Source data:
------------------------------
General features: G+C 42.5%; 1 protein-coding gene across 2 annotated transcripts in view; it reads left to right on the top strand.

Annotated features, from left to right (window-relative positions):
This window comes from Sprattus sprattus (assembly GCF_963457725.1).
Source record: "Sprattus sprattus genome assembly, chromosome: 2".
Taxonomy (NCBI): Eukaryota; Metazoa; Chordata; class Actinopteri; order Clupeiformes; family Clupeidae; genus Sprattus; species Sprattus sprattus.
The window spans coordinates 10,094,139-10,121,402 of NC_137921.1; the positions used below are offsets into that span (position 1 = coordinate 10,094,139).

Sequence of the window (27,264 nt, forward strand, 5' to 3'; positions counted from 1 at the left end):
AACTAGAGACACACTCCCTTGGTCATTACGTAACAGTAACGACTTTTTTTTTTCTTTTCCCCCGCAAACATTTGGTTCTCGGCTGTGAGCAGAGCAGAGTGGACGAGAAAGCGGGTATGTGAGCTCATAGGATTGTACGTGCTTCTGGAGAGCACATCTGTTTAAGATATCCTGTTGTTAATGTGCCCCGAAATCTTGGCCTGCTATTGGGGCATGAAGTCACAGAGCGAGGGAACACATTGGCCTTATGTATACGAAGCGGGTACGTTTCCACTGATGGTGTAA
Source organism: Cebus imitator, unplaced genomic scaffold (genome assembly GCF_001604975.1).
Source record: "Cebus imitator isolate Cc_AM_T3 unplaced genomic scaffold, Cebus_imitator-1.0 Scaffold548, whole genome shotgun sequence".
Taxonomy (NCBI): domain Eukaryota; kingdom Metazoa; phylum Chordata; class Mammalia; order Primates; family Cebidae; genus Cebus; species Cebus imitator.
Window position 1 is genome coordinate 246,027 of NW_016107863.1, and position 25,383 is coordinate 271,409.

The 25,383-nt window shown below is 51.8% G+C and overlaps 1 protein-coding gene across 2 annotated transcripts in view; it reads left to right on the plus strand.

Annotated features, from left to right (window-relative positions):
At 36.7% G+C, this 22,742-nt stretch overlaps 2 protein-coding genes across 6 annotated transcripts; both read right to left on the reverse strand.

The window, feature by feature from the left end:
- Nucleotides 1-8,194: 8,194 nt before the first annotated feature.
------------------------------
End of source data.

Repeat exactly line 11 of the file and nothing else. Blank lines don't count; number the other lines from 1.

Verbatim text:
Taxonomy (NCBI): domain Eukaryota; kingdom Metazoa; phylum Chordata; class Mammalia; order Primates; family Cebidae; genus Cebus; species Cebus imitator.